McNamara noted that organizing the tournament was made easier through the people he and Colin knew in New England, from years of AAU experience to Colin’s playing days at WPI.

The two also learned several lessons that made this summer’s showing one to remember, notably the opportunity for pitching, fundraising and acquiring sponsors. The tournament’s sponsors include Gold Standard Hoops, Menotomy Grill and Tavern, Brunt Workwear and A Shot for Life.

“This year, we had a bit more leverage,” Brendan said. “It’s still harder getting people to commit to a summer Saturday. A lot more people came to us, saying, ‘We want to put a team in.’”

Brendan touched on how his Emerson education has allowed him to apply lessons from the classroom to the court. One of the courses he took last semester was the “Creative Collaboration Seminar” with professor Nerissa Williams, where the group projects opened his eyes to the moving parts of event planning.

“This time around, we were way more organized and deliberate about getting things done in an orderly manner,” Brendan said. “As we approached the summer and the end of my freshman year, I was very confident and ready to take on this tournament, because I felt I gained more skills.”

A common question the duo asks on their podcast is, “What does success look like for you in five years?” Both suggested expanding the tournament to include women’s, high school and potentially youth basketball.

“We still want to hone in on our main product and enhancing that with our main tournament, but [we’re] definitely adding a women’s tournament as soon as possible,” Brendan said. “I’d just love to do more with it. People want spaces where they can come out and play … Maybe we can get a nice indoor venue and it can be a whole weekend thing.”

Colin added to the expansion idea, raising the possibility of a 16-team format and the addition of live music.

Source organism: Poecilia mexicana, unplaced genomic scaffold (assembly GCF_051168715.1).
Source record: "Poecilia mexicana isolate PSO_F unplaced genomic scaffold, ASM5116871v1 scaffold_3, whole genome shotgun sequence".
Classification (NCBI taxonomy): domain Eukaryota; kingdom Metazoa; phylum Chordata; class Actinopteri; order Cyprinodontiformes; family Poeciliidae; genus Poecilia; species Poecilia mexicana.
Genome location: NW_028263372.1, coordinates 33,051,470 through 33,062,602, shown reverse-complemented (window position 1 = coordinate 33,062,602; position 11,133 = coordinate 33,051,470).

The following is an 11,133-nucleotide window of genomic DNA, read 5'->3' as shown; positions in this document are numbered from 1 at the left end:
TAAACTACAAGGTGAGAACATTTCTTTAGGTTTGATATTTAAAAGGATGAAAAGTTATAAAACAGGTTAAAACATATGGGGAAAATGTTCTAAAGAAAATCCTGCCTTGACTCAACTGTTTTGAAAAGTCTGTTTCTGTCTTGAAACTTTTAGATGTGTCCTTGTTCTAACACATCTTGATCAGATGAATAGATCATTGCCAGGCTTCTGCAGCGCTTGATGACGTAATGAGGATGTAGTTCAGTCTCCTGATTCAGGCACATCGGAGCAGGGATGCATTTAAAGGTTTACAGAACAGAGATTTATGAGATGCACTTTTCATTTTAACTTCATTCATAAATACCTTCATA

“We want to expand this event in order to raise money that will help build the next generation of leaders in their life ventures moving forward,” he said. “We want to continue to spread our lifestyle, expose more and more people to the brand, with the idea to expand from a bootstrapped company out of our Arlington Basement to a well established lifestyle brand in New England. We’ll get there.”

The McNamaras thanked their family and friends, whose support made the tournament possible.

“Those are the people that make this worth it,” Brendan said. “When it all pays off and people appreciate you for the work you do and want to support, that makes you want to do it ten times harder. Right now, we have momentum we’ve never really had, and it really would not be possible without our family, friends, and all the other people who have heard about ‘More Than Different’ along the way. If you’re new to it, welcome aboard. And if you haven’t, we’ll find you soon.”

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About the Contributor
Jordan Pagkalinawan, Kasteel Well Bureau Chief
Jordan Pagkalinawan (he/him) hails from Burbank, California, and serves as The Beacon’s Kasteel Well Bureau Chief. A sophomore journalism student with a minor in Sports Communication, he was the sports editor for the Fall 2023 semester and a sports staff writer for most of his first year. Overseeing The Beacon’s operations in the Netherlands, Jordan is committed to elevating high-quality pieces of narrative and multimedia journalism. When he isn’t working for the Beacon, Jordan can be found listening to various genres of music, playing, watching, and writing about basketball, and exploring local bookstores and cafes.